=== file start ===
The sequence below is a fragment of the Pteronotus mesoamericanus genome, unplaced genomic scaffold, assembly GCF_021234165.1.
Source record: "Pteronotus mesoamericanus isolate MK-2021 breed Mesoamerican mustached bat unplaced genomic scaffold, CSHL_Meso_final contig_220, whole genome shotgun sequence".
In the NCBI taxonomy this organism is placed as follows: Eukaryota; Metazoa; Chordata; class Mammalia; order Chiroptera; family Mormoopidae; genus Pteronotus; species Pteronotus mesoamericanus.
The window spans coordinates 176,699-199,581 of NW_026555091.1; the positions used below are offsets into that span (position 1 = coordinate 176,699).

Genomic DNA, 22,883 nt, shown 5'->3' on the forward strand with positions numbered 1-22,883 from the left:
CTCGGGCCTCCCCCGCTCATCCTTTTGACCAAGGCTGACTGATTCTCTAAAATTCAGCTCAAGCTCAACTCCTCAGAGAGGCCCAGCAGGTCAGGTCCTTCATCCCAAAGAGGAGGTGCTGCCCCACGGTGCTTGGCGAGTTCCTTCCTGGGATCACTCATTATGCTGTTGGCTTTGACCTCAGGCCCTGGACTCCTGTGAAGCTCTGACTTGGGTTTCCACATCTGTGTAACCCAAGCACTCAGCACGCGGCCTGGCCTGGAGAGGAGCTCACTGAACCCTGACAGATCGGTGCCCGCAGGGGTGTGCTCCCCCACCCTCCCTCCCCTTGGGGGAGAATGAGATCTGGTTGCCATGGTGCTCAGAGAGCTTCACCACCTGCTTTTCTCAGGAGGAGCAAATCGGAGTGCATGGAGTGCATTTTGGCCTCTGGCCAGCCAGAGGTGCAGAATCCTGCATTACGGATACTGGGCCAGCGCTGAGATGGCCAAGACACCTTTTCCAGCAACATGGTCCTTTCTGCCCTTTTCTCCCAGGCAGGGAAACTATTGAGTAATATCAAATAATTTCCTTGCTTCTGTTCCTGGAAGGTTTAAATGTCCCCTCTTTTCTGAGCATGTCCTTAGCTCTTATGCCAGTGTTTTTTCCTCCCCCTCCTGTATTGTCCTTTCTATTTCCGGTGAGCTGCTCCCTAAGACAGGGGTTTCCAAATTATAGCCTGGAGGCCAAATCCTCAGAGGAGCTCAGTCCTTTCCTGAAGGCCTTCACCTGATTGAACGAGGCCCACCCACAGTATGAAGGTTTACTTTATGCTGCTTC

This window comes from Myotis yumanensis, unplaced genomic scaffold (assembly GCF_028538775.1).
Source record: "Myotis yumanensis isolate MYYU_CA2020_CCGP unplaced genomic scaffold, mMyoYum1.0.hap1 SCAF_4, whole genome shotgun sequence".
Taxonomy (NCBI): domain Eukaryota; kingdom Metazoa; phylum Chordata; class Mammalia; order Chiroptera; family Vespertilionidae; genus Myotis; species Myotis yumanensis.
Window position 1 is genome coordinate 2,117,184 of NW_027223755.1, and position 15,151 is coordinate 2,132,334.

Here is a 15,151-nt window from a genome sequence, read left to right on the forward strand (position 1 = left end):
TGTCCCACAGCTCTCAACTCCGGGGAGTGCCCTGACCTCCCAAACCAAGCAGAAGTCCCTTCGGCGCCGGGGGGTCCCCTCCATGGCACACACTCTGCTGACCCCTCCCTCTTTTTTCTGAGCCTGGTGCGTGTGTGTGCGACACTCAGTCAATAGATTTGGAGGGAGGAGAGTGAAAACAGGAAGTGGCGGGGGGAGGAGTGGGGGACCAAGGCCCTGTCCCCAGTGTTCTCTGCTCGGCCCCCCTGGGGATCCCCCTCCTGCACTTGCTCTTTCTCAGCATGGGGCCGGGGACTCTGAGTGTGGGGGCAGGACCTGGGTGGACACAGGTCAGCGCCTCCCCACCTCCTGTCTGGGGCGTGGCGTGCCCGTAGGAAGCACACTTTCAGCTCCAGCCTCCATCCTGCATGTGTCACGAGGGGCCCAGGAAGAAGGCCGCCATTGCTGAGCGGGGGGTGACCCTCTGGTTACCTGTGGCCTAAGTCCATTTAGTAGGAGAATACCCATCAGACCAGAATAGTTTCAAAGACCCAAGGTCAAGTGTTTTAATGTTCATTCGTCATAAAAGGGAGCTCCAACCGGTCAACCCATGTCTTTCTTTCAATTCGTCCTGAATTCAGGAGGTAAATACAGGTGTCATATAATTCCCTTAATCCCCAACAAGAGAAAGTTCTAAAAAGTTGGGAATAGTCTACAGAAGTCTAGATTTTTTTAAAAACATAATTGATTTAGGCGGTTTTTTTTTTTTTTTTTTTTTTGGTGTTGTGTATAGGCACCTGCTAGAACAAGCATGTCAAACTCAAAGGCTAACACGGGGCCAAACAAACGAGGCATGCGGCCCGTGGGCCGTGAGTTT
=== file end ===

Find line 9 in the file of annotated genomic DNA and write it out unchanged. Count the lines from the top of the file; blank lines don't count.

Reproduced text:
Taxonomy (NCBI): domain Eukaryota; kingdom Metazoa; phylum Chordata; class Mammalia; order Chiroptera; family Vespertilionidae; genus Myotis; species Myotis yumanensis.